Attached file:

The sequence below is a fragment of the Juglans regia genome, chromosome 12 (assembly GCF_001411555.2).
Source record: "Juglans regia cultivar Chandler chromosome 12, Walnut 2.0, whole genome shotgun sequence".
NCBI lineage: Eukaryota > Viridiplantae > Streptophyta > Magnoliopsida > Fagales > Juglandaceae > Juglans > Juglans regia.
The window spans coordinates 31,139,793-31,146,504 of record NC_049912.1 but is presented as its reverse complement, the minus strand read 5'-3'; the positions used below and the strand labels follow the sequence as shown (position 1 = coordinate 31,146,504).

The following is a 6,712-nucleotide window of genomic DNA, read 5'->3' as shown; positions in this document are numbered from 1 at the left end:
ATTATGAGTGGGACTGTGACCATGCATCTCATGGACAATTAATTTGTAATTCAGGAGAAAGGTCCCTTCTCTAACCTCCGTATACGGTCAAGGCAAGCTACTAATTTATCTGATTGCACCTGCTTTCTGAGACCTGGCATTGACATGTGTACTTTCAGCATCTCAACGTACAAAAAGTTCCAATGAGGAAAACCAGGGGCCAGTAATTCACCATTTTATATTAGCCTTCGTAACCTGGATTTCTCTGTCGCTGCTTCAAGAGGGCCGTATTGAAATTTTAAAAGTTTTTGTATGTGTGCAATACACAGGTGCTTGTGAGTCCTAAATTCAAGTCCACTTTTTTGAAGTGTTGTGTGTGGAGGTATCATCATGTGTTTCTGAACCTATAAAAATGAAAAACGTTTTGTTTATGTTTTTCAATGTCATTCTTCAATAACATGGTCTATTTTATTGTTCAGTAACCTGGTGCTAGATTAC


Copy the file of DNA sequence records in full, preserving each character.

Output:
The sequence below is a fragment of the Juglans regia genome, chromosome 12 (assembly GCF_001411555.2).
Source record: "Juglans regia cultivar Chandler chromosome 12, Walnut 2.0, whole genome shotgun sequence".
NCBI lineage: Eukaryota > Viridiplantae > Streptophyta > Magnoliopsida > Fagales > Juglandaceae > Juglans > Juglans regia.
The window spans coordinates 31,139,793-31,146,504 of record NC_049912.1 but is presented as its reverse complement, the minus strand read 5'-3'; the positions used below and the strand labels follow the sequence as shown (position 1 = coordinate 31,146,504).

The following is a 6,712-nucleotide window of genomic DNA, read 5'->3' as shown; positions in this document are numbered from 1 at the left end:
ATTATGAGTGGGACTGTGACCATGCATCTCATGGACAATTAATTTGTAATTCAGGAGAAAGGTCCCTTCTCTAACCTCCGTATACGGTCAAGGCAAGCTACTAATTTATCTGATTGCACCTGCTTTCTGAGACCTGGCATTGACATGTGTACTTTCAGCATCTCAACGTACAAAAAGTTCCAATGAGGAAAACCAGGGGCCAGTAATTCACCATTTTATATTAGCCTTCGTAACCTGGATTTCTCTGTCGCTGCTTCAAGAGGGCCGTATTGAAATTTTAAAAGTTTTTGTATGTGTGCAATACACAGGTGCTTGTGAGTCCTAAATTCAAGTCCACTTTTTTGAAGTGTTGTGTGTGGAGGTATCATCATGTGTTTCTGAACCTATAAAAATGAAAAACGTTTTGTTTATGTTTTTCAATGTCATTCTTCAATAACATGGTCTATTTTATTGTTCAGTAACCTGGTGCTAGATTAC